Pierze Puch – Down Feathers


In 1929 my great-grandfather, Moshe Rynecki (1881-1943), painted this painting in Warsaw, Poland. I know this because the painting (it’s untitled, but contains the image of the goose with the words, Pierze Puch, which means Down Feathers, thus the blog post title) is dated in the lower left hand corner along with the Polish spelling of the city: Warszawa. My family once had possession of this painting, but no longer knows its whereabouts.

If you’re not entirely familiar with my family’s story, here’s the brief synopsis:

My great-grandfather was a prolific Warsaw based artist who painted scenes of the Polish Jewish community in the interwar years. In the early days of the Second World War he became concerned about his body of work and made the decision to divide his paintings, sketches, and notebooks into bundles, which he then hid with friends and acquaintances in and around the city of Warsaw. He then went into the Warsaw Ghetto and was eventually deported to Majdanek, the Nazi concentration and extermination camp, where he perished. My Dad (who was not quite 3 when the war started) and his parents survived the war on false papers. After the war, (please read Chasing Portraits to learn the longer story), Moshe’s widow recovered a small percentage of the hidden paintings. Trying to leave behind the destruction and horrible memories of the war, Dad and his parents moved to Italy. In Rome, they made photographs of a number of surviving paintings. This was one of the photographs that they made. Unfortunately, while we have this photo, my family no longer has the painting, and I don’t know who has it.

In 2008 I began work on a documentary film (currently in post-production) about my quest for my great-grandfather’s lost paintings, and produced a 9-minute “proof of concept” trailer. The trailer contains this photograph. This is important to explain because it’s not online elsewhere and I was recently contacted by Elly (Eliezer) Trepman (he’s researching information about the street where his father grew up), who spotted the image in the trailer and thought it was along the street he’s researching.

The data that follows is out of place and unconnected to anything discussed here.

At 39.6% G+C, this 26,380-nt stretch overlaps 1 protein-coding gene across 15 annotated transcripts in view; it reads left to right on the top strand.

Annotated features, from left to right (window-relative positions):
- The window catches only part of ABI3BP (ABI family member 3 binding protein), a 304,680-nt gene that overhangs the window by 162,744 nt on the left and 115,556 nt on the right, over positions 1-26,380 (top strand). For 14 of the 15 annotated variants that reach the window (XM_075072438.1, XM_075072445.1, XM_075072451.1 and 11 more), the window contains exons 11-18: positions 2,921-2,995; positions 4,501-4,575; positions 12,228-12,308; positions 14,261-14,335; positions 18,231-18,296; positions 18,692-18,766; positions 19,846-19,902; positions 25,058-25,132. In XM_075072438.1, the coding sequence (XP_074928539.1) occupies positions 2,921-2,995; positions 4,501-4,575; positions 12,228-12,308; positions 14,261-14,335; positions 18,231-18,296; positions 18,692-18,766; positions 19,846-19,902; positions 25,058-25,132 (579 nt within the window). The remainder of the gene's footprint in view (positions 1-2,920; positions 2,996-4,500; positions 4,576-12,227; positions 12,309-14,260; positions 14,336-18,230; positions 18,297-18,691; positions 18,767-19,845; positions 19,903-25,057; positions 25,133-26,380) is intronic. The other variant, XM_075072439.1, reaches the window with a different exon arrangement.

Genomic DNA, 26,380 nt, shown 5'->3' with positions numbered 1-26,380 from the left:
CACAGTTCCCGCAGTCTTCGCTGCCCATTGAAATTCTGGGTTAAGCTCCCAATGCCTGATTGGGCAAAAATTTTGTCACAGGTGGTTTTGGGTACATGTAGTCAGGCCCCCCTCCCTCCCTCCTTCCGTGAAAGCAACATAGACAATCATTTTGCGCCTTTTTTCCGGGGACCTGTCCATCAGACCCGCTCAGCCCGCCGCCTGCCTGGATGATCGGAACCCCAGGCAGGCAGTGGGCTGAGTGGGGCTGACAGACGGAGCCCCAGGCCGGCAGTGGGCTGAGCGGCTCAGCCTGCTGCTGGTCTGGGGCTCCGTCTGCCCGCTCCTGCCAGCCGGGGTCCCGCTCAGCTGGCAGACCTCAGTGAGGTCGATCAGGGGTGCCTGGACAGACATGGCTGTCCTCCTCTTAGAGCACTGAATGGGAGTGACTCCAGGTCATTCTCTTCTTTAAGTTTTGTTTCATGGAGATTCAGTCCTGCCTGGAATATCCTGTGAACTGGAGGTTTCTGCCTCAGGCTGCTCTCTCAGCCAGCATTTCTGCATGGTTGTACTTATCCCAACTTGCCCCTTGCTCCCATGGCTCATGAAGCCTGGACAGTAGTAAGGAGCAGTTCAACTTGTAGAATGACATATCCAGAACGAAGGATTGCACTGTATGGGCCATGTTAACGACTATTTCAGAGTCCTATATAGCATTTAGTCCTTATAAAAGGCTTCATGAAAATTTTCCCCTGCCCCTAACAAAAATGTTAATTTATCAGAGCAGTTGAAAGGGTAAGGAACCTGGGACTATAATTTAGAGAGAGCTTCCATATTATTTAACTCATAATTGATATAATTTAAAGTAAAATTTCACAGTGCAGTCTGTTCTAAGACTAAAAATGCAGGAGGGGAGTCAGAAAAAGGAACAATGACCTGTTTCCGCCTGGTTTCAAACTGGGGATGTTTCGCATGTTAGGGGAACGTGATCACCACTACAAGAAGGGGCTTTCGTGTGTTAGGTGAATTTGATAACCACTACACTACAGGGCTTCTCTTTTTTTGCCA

The painting seems to be slightly north of the Rynkowa-Krochmalna intersection. The building on the left, next to the men with the lulav (the closed frond of the date palm tree used during the Jewish holiday of Sukkot), is probably Rynkowa 11. The round building on the right with the arches, across the street, is probably the market building Wielopole (Gościnny Dwór).

Wielopole (Gościnny_Dwór)







Additionally, while the goose down icon (Pierze Puch) was probably fairly common in Poland, there were, in fact, two such signs on Rynkowa Street; a square one at Rynkowa 11 and a round one just two houses south, at Rynkowa 7. While these photographs from Yad Vashem’s digital collection were taken from the other side of the goose sign, facing south, they are along the same street.

Yad Vashem. Archival signature: 1406_85









Yad Vashem. Archival signature: 1406_78








Furthermore, it appears that the Rynecki painting also includes the front columns of Lubomirski Palace.

Lubomirski Palace, Warsaw







To help point out these features in the Rynecki painting, I’ve marked up this image (click on the photograph to enlarge it).

An aerial image with the various components discussed above, labeled here for purposes of better understanding the street geography.

1935 aerial image labelled by Elly Trepman Aerial Image via mapa.um.warszawa.pl

I am, once again, reminded that I never know how, or when, or in what manner I will receive new clues about my great-grandfather’s life and body of work. My project is titled Chasing Portraits for many reasons, but one of the themes that seems to intrigue people the most is the idea of chasing down details and fragments of general history and of history specific to my family. I am grateful to all who provide clues and details that allow me to better understand my great-grandfather and his art. Thank you for being part of the journey.